Dingus of the Week: Definitely Not Jonathan Franzen
A lotta baddies out there, but definitely not Franzen
Hi! Welcome to the Weekly Dingus, my Friday newsletter, where I round up my internet reads, share a drink, and yell about a dingus. Is that dingus a politician? A boat in a canal? My dog? Or maybe it’s just pants. You can read about past weekly dinguses in the archives.
This week, the dingus could be a lot of people. Could be Biden for outlawing the use of horses on the border after Border Patrol agents were photographed using whips on Haitian asylum-seekers. As if the horses were the actual problem here.
Although, the official position of this newsletter is: down with fascist horses.
The dingus could be Rep. Lauren Boebert who used campaign funds on rent and utilities. Which is definitely not legal. Although, illegal has stopped few lawmakers.
Could be this guy, who accidentally said exactly what he meant, when he said he wanted his son’s school to stay white.
Could it have been you?
But I will tell you who doesn’t win the award this week: Jonathan Franzen.
In a profile published by WSJ Magazine, Franzen explains how he was asked to sign the infamous Harper’s Letter but declined, stating:
“I felt it could be construed as somehow an attack on Black Lives Matter at a moment when that was just not the thing to do,” Franzen says. “There’s a chilling of nuanced discourse…but I also think, until people start being sent off to Lubyanka for having said the wrong thing to the wrong person, the risk is probably overblown.”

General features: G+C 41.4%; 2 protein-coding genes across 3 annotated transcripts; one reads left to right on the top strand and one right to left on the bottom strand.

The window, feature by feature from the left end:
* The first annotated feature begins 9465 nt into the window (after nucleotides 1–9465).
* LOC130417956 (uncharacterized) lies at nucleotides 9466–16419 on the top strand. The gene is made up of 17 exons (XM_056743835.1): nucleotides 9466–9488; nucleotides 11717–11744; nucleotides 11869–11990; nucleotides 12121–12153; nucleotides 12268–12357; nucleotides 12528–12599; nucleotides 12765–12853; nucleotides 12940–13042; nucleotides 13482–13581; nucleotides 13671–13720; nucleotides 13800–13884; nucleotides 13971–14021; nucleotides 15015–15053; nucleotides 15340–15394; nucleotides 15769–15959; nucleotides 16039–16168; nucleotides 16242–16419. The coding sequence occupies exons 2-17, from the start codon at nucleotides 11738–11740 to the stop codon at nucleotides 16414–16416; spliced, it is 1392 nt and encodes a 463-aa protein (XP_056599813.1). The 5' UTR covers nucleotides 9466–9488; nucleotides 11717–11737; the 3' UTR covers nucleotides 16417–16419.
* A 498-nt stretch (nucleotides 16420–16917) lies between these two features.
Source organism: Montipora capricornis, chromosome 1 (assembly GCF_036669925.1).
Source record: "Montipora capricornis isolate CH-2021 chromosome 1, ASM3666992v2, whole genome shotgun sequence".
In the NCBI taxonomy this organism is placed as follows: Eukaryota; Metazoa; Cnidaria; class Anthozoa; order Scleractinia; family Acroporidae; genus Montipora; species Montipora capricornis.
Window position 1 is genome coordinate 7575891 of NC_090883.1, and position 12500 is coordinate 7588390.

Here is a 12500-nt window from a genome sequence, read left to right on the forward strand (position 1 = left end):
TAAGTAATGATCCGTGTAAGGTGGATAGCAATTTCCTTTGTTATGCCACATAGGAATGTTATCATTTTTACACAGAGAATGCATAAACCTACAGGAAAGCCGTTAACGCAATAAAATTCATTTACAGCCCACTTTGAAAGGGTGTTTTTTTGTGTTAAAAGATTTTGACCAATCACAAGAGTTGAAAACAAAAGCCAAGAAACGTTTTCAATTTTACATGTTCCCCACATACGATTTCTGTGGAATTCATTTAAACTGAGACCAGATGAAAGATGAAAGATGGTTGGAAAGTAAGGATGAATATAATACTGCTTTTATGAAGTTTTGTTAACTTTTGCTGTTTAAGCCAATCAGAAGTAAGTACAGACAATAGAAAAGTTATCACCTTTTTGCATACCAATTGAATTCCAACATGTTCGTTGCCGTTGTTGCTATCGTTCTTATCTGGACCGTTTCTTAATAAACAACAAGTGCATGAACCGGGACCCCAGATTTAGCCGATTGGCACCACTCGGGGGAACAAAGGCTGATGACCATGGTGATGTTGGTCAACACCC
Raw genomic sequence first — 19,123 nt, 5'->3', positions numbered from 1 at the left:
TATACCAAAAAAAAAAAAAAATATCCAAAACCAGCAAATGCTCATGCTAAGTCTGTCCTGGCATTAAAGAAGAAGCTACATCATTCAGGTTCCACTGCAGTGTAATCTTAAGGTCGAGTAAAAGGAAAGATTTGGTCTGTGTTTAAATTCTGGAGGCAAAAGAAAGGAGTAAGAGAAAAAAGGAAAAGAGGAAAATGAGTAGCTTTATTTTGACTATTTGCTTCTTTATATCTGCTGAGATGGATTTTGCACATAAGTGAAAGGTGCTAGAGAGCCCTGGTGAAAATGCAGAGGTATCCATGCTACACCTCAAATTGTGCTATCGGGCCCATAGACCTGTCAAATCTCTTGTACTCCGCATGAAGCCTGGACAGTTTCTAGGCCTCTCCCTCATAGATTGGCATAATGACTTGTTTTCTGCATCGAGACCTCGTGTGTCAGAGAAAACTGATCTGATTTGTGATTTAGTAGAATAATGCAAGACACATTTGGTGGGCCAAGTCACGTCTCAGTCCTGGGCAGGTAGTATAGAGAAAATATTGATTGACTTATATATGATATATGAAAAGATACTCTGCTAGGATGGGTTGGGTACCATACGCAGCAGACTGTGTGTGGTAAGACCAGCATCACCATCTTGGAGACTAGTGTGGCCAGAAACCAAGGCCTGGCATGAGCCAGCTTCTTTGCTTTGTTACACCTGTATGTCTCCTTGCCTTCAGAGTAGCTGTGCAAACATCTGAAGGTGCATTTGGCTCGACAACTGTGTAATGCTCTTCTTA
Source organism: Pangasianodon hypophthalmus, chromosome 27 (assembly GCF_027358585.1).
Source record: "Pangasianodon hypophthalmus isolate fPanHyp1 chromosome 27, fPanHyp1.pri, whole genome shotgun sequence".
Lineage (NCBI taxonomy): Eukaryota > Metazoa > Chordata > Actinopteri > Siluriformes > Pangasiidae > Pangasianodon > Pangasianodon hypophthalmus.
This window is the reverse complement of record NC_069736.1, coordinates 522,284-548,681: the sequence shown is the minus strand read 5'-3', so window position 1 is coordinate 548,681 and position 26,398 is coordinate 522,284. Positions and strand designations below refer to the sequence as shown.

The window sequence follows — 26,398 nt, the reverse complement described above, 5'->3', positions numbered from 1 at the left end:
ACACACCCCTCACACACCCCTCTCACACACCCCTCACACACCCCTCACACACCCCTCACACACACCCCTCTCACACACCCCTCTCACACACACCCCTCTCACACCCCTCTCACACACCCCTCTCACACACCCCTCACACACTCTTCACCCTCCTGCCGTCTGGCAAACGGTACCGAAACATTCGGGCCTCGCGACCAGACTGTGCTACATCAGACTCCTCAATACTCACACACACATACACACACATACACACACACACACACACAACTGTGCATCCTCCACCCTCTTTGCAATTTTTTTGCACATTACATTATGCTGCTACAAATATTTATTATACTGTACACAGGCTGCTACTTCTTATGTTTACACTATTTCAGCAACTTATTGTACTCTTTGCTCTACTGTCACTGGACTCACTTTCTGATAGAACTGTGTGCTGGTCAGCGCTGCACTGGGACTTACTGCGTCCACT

If you don’t recall, Franzen is a white male novelist. The Harper’s Letter was a letter published in Harper’s magazine decrying the out-of-control liberal left for telling people horrible things, like “don’t be racist” or “stop harassing people.” That letter was the letter that launched a thousand letters. (Full disclosure: I, an actual person who lost their job due in no small part to a backlash mob, signed a counter-letter to the Harper’s Letter. We’ve had some good times here, haven’t we?)
Franzen’s nuanced and thoughtful response was surprising to many people, not because Franzen isn’t thoughtful and nuanced, but because so few people are.
Franzen is often the white-male-novelist punching bag of the internet-discourse age. His last novel, Purity, was not beloved by many critics. And his rules for writing were roundly mocked online. Even Jodi Picoult joined in. Franzen is famously Not Online as any famous novelist should not be. And truly, it’s the dream: To be famous enough to yeet yourself off social media and into the forest where the only tweeting is the birds. And Franzen has done it.
Honestly, I often think of him as an example of how to handle online criticism: walking away from it, writing, and getting very rich.
I’m doing only one of those things and it’s not getting rich.
But truly, our tweets are like dust in the wind. What lasts is our work and what we do with our lives. And having perspective. And these are all big thoughts I should apply to my own life.
Anyway, are we judging him by a low bar? Yep. But it doesn’t take much not to be a dingus these days. All you have to do is be thoughtful about how your actions might impact others.